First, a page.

Main Conference Sessions
End-to-End e-Science: Integrating Workﬂow, Query, Visualization, and Provenance at an Ocean Observatory
- Bill Howe, Oregon Health and Science University
- Peter Lawson, National Marine Fisheries Service
- Renee Bellinger, Oregon State University
- Erik Anderson, University of Utah
- Emanuele Santos, University of Utah
- Juliana Freire, University of Utah
- Carlos Scheidegger, University of Utah
- Antonio Baptista, Oregon Health and Science University
- Claudio Silva, University of Utah
Computing has been an enormous accelerator to science and has led to an information explosion in many different fields. To analyze and understand scientific data, complex computational processes must be assembled, often requiring the combination of loosely-coupled resources, specialized libraries, and Grid and Web services. The heterogeneity of data sources, analysis techniques, data products, and user communities make it difficult to design a system that is flexible enough to accommodate broad requirements but specialized enough to be of daily use to scientists, policy makers, students, and the general public. Databases, workflow systems, and visualization tools each offer useful features but are individually incomplete solutions.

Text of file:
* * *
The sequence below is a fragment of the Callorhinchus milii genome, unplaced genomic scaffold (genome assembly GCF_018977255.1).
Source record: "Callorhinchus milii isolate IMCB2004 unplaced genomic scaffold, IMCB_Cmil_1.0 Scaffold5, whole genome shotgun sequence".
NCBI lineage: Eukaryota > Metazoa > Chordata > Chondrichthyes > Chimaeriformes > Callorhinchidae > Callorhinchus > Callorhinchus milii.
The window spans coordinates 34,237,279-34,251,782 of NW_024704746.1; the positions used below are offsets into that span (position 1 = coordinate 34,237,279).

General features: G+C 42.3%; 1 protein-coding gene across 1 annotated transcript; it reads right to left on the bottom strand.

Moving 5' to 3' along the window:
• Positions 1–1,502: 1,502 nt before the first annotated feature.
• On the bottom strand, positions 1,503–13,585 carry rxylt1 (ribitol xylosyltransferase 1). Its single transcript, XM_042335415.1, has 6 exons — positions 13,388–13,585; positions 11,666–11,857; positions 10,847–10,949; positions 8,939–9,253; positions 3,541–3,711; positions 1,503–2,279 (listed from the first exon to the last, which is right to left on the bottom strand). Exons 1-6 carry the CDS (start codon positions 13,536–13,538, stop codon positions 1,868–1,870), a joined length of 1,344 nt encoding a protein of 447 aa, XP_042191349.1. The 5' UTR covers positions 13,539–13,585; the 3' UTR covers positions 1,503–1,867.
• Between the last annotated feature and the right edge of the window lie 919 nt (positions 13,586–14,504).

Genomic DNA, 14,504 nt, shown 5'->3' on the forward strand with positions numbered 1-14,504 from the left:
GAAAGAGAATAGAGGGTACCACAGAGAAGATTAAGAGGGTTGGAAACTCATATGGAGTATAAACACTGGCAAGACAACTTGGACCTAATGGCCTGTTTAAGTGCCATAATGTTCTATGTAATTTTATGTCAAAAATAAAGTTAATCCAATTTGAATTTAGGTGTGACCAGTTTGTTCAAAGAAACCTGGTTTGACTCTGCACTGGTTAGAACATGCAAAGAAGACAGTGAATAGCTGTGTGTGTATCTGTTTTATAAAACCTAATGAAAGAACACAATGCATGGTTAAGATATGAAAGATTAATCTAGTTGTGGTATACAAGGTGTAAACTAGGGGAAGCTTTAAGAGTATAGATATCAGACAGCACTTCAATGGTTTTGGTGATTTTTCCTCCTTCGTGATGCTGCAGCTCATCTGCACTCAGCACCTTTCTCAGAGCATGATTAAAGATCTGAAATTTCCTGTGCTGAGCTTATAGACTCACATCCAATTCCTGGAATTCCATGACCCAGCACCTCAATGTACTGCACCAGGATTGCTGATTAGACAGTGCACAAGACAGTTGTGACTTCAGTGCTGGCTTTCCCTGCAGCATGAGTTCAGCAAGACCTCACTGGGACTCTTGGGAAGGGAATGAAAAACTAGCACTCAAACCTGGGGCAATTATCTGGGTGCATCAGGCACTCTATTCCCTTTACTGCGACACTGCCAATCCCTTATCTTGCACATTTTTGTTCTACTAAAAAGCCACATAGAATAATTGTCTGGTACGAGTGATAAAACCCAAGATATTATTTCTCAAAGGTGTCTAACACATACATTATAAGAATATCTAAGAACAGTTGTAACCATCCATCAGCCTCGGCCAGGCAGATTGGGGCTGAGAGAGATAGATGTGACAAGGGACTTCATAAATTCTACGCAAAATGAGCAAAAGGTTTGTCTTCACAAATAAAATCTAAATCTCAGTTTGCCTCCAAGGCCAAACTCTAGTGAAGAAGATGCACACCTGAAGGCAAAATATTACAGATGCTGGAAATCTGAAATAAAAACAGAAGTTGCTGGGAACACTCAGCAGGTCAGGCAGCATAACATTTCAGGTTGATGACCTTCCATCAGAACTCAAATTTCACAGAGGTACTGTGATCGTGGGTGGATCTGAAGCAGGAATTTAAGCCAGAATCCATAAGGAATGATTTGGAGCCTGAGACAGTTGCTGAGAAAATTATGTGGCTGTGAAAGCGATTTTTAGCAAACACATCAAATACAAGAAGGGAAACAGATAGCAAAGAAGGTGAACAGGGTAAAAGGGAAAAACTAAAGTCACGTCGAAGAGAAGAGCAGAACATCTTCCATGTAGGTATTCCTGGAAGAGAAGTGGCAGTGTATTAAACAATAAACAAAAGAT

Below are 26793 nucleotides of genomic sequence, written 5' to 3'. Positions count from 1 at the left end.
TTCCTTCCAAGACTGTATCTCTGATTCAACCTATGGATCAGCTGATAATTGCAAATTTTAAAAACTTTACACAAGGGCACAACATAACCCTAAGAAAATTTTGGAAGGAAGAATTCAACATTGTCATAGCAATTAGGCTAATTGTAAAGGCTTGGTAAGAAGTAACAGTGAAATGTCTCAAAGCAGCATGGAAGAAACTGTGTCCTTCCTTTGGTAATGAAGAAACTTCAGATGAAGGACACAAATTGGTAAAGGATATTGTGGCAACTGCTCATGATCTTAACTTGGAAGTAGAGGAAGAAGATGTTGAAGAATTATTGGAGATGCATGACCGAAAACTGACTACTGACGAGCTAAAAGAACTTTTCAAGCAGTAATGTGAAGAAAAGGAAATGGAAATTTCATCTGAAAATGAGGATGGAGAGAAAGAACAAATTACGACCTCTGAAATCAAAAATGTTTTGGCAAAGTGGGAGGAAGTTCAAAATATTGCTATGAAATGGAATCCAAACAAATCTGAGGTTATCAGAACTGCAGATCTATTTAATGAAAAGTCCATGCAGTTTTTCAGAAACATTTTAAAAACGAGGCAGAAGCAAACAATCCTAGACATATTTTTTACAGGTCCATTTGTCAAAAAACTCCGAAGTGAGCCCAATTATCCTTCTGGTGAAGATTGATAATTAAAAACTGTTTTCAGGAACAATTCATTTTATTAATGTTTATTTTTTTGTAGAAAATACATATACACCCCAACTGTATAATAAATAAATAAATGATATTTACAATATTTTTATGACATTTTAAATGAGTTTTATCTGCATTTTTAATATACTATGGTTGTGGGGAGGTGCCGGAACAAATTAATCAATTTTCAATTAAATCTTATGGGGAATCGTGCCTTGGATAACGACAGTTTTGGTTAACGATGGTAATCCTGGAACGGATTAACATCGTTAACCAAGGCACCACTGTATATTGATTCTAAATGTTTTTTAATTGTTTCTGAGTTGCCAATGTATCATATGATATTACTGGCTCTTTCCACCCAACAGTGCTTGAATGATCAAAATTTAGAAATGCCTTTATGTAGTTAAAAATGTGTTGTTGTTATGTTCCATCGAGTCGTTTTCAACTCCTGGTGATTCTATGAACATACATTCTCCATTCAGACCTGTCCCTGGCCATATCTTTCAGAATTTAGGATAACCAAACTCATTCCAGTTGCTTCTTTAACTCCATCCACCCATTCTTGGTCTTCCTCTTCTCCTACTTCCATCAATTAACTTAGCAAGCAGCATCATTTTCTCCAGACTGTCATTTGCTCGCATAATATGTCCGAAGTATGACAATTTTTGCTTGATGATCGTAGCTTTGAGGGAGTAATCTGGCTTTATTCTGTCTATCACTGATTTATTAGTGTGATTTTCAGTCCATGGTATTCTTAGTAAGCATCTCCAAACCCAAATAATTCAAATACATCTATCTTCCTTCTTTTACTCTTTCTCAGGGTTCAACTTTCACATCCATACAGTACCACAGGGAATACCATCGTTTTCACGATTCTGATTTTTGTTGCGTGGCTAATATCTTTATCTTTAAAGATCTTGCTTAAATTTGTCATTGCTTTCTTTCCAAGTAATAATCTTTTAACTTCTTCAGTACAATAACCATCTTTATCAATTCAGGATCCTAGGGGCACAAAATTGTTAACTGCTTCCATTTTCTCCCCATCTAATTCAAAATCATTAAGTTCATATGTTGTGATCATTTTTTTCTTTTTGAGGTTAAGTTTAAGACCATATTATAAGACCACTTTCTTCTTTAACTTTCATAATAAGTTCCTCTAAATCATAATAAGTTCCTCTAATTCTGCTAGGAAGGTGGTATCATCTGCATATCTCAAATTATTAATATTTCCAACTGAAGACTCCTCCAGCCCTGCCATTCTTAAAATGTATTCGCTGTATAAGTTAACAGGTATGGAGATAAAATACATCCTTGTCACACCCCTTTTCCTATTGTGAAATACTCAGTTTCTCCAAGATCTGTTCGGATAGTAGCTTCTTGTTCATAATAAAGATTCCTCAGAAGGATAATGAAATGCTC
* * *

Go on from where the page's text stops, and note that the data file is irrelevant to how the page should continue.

Databases provide algebraic optimization and physical data independence, but offer poor support for complex data types (meshes, multidimensional arrays) and are change-intolerant. Workflow systems are flexible, but even skilled programmers have trouble operating them effectively. Visualization tools overwhelm novice users with an enormous parameter space and are typically optimized for "throwing" datasets through the graphics pipeline rather than general data manipulation.
In this paper, we argue that typical data analysis tasks at an ocean observatory require techniques from all three tools, sometimes domain-specialized. To support these tasks, we describe a platform developed as part of a collaborative cyberinfrastructure at the NSF Science and Technology Center for Coastal Margin Observation and Prediction (CMOP) integrating a provenance-aware workflow system, 3D visualization capabilities, and a remote query engine for large-scale ocean circulation models, in addition to access routines for local files and Web services. We conclude that data management solutions for e-Science require this kind of holistic approach and recommend a broader, application-oriented research agenda for the e-Science community.
Date and Time
Thursday, December 11, 10 a.m. to 10:30 a.m.